Ehlena and Wonder the Service Dog’s Incredible Journey to the Supreme Court

Ehlena Fry and her service dog, Wonder.

This piece was originally published by the ACLU of Michigan.

The story behind the disability rights case being argued in the U.S. Supreme Court this Halloween is a story about the contrast between kindness and cruelty, a story about the right way and the wrong way to treat kids with disabilities.

The central characters in this story are an engaging, brave girl with cerebral palsy named Ehlena Fry and her trained service dog, Wonder. When Ehlena was adopted by a family in rural Brooklyn, Michigan, the community rallied around her. They contributed money and sponsored a basketball tournament at a local school to raise funds to purchase a service dog prescribed by Ehlena’s pediatrician. Thanks to this outpouring of kindness and generosity, Ehlena was able bring home a cute, hypoallergenic, certified service dog — a Goldendoodle named Wonder.

Ehlena’s pediatrician had prescribed a service dog to help Ehlena become independent. Wonder could open doors for Ehlena, turn on lights, pick up dropped items, help her remove her coat, and help her balance while she transferred from her walker onto a chair or the toilet. Ehlena and Wonder were beginning to bond when it was time to start kindergarten.

However, much to the Fry family’s surprise and dismay, the administration at the Napoleon Community Schools refused to allow Wonder at school. The school district insisted that Ehlena could receive an appropriate education without her service dog because a school aide could help Ehlena with all the tasks that Wonder performed.

Ehlena and Wonder

School officials and their attorney belittled the Frys when they explained that Ehlena needed the service dog to serve as a bridge to her independence, a fundamental right guaranteed by the Americans with Disabilities Act. The Frys explained that the officials could not violate her rights under the ADA and deny Ehlena a service dog just because they provided an aide. It would be like saying that a school had no obligation to build a wheelchair ramp so long as volunteers were willing to lift students who used wheelchairs up and down the stairs every day.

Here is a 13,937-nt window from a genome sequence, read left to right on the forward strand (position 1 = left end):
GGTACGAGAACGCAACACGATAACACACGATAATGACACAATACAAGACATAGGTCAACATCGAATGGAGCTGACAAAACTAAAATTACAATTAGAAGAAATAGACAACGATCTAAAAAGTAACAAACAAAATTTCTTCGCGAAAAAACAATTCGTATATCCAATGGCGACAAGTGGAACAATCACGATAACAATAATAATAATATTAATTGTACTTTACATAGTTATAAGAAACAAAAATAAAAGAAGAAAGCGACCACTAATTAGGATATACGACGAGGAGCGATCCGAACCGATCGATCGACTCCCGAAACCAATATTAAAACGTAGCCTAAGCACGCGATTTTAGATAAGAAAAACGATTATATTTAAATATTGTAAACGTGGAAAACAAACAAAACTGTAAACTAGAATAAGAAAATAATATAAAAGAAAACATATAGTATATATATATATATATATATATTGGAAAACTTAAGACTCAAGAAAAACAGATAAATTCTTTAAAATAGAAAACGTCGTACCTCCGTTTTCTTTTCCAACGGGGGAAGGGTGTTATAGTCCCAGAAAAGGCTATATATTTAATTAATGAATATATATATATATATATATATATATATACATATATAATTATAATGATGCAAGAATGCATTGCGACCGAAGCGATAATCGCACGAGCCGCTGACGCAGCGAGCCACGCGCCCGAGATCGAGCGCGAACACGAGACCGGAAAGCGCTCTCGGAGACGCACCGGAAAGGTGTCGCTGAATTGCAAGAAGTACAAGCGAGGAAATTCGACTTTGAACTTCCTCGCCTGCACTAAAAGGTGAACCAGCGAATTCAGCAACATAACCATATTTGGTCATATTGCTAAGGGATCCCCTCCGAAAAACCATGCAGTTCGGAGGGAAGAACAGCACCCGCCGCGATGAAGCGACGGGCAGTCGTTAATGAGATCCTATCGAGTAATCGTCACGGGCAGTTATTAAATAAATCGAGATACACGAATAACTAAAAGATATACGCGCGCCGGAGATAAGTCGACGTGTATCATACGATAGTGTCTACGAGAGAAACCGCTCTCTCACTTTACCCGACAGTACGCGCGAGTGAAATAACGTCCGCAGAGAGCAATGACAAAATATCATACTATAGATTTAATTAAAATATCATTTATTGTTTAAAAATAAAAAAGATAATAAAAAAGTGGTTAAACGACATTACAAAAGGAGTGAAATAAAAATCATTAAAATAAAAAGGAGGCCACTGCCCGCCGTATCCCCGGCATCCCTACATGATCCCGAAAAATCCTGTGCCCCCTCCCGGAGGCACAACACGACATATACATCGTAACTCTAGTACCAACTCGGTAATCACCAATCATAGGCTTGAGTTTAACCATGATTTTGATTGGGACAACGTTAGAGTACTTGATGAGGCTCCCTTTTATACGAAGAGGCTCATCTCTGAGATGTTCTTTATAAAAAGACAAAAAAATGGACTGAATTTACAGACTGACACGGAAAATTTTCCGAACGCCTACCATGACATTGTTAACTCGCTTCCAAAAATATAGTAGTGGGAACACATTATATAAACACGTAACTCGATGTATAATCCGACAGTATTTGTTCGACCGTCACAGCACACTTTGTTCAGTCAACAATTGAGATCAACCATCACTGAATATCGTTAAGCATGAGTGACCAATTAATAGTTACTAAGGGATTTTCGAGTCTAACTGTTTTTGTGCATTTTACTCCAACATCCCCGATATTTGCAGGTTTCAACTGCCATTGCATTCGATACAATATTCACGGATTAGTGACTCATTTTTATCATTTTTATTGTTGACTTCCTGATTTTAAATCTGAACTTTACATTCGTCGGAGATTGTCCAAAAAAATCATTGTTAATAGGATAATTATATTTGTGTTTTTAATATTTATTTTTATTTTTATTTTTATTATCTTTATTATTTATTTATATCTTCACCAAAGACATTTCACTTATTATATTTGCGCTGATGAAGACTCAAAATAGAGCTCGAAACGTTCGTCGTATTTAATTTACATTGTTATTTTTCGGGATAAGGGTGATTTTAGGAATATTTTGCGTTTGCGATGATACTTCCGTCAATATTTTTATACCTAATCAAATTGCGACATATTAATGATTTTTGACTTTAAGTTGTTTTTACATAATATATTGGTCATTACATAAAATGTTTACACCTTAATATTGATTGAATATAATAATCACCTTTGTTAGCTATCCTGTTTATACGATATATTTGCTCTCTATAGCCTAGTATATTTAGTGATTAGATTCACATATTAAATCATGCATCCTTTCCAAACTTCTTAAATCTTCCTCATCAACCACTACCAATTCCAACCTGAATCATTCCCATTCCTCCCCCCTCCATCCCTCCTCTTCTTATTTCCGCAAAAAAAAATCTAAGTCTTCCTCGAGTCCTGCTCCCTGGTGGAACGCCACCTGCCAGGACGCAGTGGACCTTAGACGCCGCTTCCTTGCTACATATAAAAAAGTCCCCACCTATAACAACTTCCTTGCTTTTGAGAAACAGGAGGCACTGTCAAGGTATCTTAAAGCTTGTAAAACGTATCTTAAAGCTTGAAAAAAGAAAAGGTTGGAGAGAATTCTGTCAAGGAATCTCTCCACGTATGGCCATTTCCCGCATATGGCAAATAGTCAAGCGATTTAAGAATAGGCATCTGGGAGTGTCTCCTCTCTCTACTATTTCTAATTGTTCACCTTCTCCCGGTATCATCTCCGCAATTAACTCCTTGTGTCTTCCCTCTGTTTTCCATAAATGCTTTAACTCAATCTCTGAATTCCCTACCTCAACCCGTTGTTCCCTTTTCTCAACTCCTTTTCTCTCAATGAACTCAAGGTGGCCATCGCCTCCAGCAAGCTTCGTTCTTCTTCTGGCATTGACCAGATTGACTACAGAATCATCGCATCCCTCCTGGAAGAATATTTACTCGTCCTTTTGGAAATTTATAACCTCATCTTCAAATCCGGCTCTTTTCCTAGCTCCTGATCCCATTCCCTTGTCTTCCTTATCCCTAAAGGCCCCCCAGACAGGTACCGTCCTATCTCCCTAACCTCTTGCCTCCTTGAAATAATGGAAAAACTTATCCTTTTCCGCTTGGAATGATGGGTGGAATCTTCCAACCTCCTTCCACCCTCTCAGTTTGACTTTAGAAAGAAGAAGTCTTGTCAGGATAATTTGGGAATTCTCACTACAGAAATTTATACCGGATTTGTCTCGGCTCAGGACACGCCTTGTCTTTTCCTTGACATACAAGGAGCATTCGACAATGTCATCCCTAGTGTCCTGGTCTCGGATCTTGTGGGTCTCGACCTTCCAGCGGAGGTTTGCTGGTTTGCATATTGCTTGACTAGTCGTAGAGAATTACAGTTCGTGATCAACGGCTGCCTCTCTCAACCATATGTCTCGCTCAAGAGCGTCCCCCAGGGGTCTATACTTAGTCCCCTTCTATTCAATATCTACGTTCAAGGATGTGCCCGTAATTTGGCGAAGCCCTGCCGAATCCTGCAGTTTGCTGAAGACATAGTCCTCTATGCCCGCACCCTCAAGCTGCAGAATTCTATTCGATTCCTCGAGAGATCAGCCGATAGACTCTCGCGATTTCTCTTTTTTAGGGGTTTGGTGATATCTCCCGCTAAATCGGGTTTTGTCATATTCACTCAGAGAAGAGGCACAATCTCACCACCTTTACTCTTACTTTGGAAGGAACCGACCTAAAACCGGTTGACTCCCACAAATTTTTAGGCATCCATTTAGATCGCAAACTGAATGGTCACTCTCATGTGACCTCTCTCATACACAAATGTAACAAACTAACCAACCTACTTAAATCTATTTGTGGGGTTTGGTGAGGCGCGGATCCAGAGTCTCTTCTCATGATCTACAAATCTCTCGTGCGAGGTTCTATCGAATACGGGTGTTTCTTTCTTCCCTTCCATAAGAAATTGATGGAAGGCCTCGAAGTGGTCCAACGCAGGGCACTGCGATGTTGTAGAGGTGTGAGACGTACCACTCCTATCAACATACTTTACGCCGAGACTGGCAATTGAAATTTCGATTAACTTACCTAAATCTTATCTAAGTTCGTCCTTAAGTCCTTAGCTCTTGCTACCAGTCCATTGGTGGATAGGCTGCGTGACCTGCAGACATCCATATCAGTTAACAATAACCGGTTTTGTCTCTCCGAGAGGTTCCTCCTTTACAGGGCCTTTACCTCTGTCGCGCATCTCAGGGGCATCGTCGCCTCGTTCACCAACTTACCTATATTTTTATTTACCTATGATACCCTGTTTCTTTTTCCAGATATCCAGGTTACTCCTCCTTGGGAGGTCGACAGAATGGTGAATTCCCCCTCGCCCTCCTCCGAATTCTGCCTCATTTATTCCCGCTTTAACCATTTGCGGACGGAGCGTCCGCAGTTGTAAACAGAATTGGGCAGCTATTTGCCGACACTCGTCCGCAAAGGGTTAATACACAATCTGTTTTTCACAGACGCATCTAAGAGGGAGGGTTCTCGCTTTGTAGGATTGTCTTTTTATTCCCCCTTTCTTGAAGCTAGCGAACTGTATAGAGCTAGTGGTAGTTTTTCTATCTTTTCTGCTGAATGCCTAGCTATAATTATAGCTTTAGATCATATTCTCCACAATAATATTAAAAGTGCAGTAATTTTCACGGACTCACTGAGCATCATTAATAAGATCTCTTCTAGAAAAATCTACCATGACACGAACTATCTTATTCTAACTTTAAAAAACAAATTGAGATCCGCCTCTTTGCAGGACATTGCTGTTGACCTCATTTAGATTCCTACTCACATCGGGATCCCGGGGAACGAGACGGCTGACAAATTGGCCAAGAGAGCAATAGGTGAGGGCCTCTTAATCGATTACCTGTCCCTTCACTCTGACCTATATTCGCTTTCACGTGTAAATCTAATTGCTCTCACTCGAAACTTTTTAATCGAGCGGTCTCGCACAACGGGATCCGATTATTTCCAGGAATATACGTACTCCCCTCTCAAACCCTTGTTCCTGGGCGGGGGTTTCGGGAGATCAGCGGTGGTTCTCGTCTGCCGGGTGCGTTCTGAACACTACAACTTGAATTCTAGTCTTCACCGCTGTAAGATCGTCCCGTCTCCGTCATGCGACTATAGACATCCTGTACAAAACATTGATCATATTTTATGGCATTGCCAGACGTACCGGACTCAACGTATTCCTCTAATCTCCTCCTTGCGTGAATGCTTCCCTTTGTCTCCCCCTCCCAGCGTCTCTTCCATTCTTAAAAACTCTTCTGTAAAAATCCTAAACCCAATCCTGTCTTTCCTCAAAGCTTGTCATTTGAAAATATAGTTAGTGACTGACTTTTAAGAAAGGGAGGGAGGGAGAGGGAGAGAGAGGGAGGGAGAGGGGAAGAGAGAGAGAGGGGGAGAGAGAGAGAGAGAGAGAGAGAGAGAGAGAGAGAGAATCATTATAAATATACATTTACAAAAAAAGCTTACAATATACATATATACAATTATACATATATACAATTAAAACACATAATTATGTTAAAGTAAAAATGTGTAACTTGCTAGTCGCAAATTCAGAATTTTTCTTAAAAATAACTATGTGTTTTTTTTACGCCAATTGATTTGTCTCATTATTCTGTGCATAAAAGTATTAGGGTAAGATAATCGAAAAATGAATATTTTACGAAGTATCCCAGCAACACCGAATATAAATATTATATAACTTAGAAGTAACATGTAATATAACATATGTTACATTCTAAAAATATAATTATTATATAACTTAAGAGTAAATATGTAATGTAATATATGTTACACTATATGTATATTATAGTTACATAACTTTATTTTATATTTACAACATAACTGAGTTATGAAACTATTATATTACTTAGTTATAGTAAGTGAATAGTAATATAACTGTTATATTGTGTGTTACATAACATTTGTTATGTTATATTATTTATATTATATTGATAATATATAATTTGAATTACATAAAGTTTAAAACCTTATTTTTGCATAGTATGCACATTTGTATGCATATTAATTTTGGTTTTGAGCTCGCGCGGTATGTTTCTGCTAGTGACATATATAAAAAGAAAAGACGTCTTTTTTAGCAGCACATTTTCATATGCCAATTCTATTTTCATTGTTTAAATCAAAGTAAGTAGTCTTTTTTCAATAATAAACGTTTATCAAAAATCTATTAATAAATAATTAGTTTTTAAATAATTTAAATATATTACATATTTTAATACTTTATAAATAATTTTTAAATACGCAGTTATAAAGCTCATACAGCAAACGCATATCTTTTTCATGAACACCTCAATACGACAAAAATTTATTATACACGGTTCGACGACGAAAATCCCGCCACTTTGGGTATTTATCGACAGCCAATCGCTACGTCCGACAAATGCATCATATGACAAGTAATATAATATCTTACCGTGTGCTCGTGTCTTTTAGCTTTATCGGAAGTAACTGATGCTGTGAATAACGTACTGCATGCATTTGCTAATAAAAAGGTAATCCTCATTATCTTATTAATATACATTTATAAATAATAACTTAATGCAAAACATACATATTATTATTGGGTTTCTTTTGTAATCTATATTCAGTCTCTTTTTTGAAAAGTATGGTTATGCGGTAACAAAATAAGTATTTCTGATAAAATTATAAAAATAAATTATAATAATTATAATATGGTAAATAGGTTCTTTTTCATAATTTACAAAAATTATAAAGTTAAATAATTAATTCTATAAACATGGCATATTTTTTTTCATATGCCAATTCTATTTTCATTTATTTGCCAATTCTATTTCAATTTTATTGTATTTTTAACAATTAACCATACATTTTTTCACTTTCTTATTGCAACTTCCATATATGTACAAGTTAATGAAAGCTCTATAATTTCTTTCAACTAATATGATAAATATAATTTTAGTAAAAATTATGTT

Once the ACLU agreed to represent Ehlena, the school district allowed Wonder in school for a “trial period,” but they did not allow Ehlena to use him as a service dog. In fact, Wonder was relegated to the back of the classroom and could not accompany Ehlena to recess, lunch, and other activities. Then, at the end of the school year, the district said Wonder could not return in the fall.

Even after the U.S. Department of Education determined that the Napoleon School District had violated Ehlena’s rights under the ADA, it became clear to the family that the administration resented them and that neither Ehlena nor Wonder were welcomed in the school. Therefore, the family did what they thought was best for Ehlena: They found her another school.

And what a difference a school made.

Unlike her old school, the public elementary school in neighboring Manchester welcomed Ehlena and Wonder with open arms. Wonder could assist Ehlena anywhere in the school, and the principal and teachers used Wonder’s presence as a teaching moment to educate other elementary school students about disability rights. Wonder and Ehlena became heroes among the other students, and the school not only placed a photo of Wonder in the “staff” section of the yearbook, but it created a staff ID for the dog.

Wonder's school ID